Kum lam Temple is also known as Kun Iam Tong. Founded in the 13th century, it is one of Macau's three ancient temples, and it is one of the biggest and wealthiest temples in Macau. The huge entrance gate and the roofs clustered with porcelain figures, and on the gate there are couplets: Sultans come from India and Kun Lam manifest miracles in the south sea.
The halls of the temple are separated by open courtyards and with richly decorated, which is dedicated to the precious Buddhas, the Buddha of Longevity and Kun Iam, who is dressed in embroiled silk with a fringed crown. She is attended by 18 Buddhas on either side of the alter. In adjoining rooms are funeral chapels and scrolls honouring Kun Iam in pictures and calligraphy.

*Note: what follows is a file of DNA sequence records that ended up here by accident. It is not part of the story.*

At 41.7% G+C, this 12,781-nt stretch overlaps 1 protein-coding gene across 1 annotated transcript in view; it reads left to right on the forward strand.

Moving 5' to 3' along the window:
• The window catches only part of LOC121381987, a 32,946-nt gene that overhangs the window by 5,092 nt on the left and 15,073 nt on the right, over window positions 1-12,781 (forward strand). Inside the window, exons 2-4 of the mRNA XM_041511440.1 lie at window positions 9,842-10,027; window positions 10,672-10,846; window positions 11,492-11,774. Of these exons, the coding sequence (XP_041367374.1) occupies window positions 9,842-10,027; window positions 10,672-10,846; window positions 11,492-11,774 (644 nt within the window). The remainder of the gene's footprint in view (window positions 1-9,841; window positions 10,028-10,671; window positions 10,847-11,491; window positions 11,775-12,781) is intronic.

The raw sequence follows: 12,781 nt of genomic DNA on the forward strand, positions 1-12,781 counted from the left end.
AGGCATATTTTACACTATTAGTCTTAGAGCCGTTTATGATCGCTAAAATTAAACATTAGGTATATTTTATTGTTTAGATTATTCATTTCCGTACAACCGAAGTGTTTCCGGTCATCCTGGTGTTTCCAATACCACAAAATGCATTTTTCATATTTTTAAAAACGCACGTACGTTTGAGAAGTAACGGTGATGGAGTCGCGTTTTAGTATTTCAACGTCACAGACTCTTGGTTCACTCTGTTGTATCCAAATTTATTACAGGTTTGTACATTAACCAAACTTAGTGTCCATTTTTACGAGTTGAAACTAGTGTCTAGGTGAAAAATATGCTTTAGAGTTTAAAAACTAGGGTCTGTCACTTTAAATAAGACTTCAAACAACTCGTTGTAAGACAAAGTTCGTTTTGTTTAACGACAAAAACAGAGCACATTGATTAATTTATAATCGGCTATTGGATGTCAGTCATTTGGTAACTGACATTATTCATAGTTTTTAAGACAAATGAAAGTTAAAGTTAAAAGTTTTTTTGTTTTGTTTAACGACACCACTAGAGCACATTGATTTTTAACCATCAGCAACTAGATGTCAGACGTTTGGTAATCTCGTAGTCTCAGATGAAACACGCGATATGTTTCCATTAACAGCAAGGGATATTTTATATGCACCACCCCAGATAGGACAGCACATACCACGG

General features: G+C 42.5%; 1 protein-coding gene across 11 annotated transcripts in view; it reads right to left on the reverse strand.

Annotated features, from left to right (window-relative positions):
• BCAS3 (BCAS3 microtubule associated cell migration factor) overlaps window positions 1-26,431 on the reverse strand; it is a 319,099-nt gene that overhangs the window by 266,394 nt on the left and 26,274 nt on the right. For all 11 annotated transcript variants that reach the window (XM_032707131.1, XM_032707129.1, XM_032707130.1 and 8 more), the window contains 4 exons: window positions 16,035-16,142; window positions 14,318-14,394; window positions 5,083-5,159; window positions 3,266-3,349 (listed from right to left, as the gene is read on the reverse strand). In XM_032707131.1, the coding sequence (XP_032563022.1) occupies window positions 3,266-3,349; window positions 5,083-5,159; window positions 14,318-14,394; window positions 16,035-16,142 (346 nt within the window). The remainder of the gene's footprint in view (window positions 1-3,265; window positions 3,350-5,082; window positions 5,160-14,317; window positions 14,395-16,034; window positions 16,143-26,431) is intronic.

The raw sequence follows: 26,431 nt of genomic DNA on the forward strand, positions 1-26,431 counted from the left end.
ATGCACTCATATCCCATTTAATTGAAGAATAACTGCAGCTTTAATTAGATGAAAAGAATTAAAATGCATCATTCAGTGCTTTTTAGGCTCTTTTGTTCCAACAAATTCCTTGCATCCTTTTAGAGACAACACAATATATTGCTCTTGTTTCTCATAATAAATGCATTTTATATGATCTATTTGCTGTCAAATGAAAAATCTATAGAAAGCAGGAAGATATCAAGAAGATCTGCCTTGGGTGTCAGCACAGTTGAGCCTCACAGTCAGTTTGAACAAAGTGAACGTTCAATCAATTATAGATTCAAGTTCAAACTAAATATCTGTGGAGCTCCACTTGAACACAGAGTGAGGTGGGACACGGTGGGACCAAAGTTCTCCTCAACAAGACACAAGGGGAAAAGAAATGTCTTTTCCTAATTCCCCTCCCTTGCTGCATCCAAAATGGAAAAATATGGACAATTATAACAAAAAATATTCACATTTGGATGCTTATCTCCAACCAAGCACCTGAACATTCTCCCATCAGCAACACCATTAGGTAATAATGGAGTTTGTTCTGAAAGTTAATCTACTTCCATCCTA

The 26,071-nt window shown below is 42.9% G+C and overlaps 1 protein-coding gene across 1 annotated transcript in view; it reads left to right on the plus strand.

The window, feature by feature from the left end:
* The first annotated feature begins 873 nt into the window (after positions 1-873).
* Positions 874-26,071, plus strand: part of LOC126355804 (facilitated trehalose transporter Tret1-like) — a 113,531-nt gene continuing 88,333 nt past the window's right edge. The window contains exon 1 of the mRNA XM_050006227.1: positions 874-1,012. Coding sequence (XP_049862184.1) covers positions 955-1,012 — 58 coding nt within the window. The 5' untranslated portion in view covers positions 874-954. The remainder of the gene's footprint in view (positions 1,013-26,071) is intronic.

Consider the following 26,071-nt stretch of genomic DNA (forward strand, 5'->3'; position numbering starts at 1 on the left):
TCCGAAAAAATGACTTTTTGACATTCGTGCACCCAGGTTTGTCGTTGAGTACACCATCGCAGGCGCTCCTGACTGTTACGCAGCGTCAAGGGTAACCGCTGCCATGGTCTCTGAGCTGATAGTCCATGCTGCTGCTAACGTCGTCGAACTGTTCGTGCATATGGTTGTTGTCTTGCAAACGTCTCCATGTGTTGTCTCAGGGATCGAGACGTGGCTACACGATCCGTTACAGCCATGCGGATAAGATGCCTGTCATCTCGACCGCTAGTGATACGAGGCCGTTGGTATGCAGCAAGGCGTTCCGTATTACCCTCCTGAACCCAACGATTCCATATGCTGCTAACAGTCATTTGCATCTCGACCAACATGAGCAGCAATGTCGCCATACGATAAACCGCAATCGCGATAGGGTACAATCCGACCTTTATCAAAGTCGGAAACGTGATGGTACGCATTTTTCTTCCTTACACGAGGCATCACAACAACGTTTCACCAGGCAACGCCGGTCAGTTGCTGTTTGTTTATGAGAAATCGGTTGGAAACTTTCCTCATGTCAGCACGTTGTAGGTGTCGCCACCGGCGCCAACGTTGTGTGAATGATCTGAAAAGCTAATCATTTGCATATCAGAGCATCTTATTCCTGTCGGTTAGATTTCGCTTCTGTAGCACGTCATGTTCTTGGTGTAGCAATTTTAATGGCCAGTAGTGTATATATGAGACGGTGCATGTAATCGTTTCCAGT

The temple with large scale in construction, there are also other halls like Hall of Eulogy, Hall of Tan Yue, Hall of Miao Xiang, Buddhist Dining Hall of Abbot. Behind the temple are terraced gardens, where you can see many ancient sky-reaching trees, a memorial archway in commemoration of Abbot Monk Dashan and Memorial Pavilion in commemoration of ex-abbot Monk Huiyin. In the nearby, there is a marble statue of a monk in an ornate pavilion, and four ancient banyan trees with branches intertwined which is known as the Lovers Tree and a symbol of marital fidelity.
The festival of Kun Iam is celebrated on the 19th day of the second, sixth, ninth and 11th months. Located in the first biggest village Mong Ha of Macau, Kun Iam Temple is not only a famous temple, but also one of the most popular tourist destination in Macau, where tourists can enjoy the wonderful cultures as well as the beautiful sceneries.